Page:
With the backing of -- or perhaps at the insistence of -- team chairman Jerry Reinsdorf, who doesn't want to miss out on playoff revenue, GM John Paxson on Monday held Scott Skiles responsible for the last-place club's 9-16 start.


When most of us look at the Chicago Bulls, we say: "They have some nice role players, but they jack up too many 3-pointers, have no go-to guy, need an interior presence and lack on-court leadership. They aren't legitimate contenders."
 When general manager John Paxson looks at his Bulls, he apparently says: "I've built a championship team. If only we had a championship coach."
 So with the backing of -- or perhaps at the insistence of -- team chairman Jerry Reinsdorf, who doesn't want to miss out on playoff revenue, Paxson on Monday held Scott Skiles responsible for the last-place club's 9-16 start.
 "Expectations coming into the year were really, really high, and we're not even close to those," Paxson said. "I honestly believe we're a better team than we've played."
 In other words: Blame the project foreman, not the architect.
 For most of the previous three seasons, Skiles coaxed hard, smart, selfless play out of his guys. It wasn't enough to erase memories of Michael Jordan's dynasty gang, but at least they made the playoffs and didn't embarrass Reinsdorf.
 This year, however, the players seemed to tune out the intense, outspoken Skiles. And with ugly losses piling up, players going through the motions, United Center natives growing restless and the season slipping away, Skiles was sacrificed to the basketball gods.
 Assistant Pete Myers is expected to coach Wednesday's game at San Antonio, with fellow assistant Jim Boylan taking over for the rest of the season. Although the usual retreads -- Larry Brown, Rick Carlisle, Doug Collins -- will be discussed incessantly for the next several months, Paxson said: "I don't have a long-term solution as of today."
 Come up with a good one, Pax. You're on the clock now.
 A few weeks ago, I called the Bulls "just good enough to get the coach fired." So Monday's news was less of a shock than it was a clear signal: This John Paxson's team.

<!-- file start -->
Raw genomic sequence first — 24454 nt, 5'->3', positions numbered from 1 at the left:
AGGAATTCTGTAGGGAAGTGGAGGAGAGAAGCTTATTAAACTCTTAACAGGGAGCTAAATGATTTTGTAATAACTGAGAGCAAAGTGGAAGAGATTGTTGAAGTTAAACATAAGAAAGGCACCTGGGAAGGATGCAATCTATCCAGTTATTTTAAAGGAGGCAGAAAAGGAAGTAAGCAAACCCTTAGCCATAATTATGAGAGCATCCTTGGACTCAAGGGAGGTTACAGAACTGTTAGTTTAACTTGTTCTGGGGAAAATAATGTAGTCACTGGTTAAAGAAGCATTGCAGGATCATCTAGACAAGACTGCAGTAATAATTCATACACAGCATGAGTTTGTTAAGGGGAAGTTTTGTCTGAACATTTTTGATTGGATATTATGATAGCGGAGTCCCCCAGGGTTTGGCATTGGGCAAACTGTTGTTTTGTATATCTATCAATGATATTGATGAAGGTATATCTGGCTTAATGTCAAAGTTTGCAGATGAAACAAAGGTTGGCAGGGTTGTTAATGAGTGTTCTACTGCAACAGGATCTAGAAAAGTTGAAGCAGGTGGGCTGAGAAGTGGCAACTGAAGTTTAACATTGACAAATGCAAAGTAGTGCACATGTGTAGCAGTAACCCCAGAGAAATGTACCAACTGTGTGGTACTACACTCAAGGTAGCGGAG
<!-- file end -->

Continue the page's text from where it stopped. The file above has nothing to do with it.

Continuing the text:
Having canned two coaches (Bill Cartwright, we hardly knew ye) and having changed the roster 100 percent in less than five years, Paxson no longer will get a free pass just because he's a good guy or because he was a fine radio analyst or because he hit the title-winning 3-pointer in 1993.
 What have you done for us lately, Pax? Not much.
 Luol Deng, the guy Paxson couldn't bear to include in any Kobe Bryant deal, is a soft 18-point scorer who needed weeks to recover mentally from the trade rumors. Ben Gordon is a one-dimensional gunner who rejected a five-year, $50 million contract -- one Paxson and Reinsdorf must have been out of their minds to have offered.
 Had he been willing to give up Donyell Marshall, Paxson could have traded up in 2003 to draft Dwyane Wade instead of settling for Kirk Hinrich. In 2006, rather than select Brandon Roy or LaMarcus Aldridge -- who have resurrected the Portland franchise -- Paxson pulled off a draft-day deal to pick immature Tyrus Thomas and acquire nonentity Viktor Khryapa.
 Many lauded Paxson for making Ben Wallace the richest non-scorer in basketball history during the 2006 offseason, but I and a few other observers insisted the Bulls hadn't addressed their major shortcomings and therefore failed to join the Eastern Conference elite.
 While Wallace's impact has been negligible and his salary will be a drain on the franchise, Tyson Chandler, a 7-footer Paxson couldn't wait to unload, is averaging a double-double for a good New Orleans team.
 With the Bulls desperately needing a difference-maker, Paxson whiffed on Bryant, Kevin Garnett and Pau Gasol. Yes, it takes two to trade, but it must be hard to deal with a GM who overvalues every player on his roster.
 After getting his walking papers, the classy Skiles told the Chicago Tribune: "Hardly a day goes by that I don't demand accountability and stress results. Today was my day to be held accountable. This is a great organization. John is great to work with. ... I just wish we could have figured things out this season. I won't look at my time here as failure, but the end game is."
 Just as I didn't weep for Tim Floyd (fired in 2001, also on Christmas Eve) and Cartwright (canned just before Thanksgiving 2003), I don't feel sorry for Skiles. He has millions of Reinsdorf's dollars coming to him, and he almost surely will land another job next season.
 For the Bulls, this was change for the sake of change. Though they won't win the East or even a division title, they're only two games out of a playoff spot with two-thirds of the season remaining.
 "Hopefully, we can salvage this season," Hinrich said. "Maybe this is exactly what we needed."
 Cold? Sure, especially considering Skiles' support of the mistake-prone point guard. But pro sports is a cold business -- for GMs, too.
 From this day forward, the team's success or failure is on John Paxson.
 If the Bulls win: Hooray for Pax! And if they lose: Thanks for the memories, pal, and enjoy your return to the broadcast booth.
 Mike Nadel (mikenadel@sbcglobal.net) is the Chicago sports columnist for GateHouse News Service. Read his blog, The Baldest Truth, at www.thebaldesttruth.com .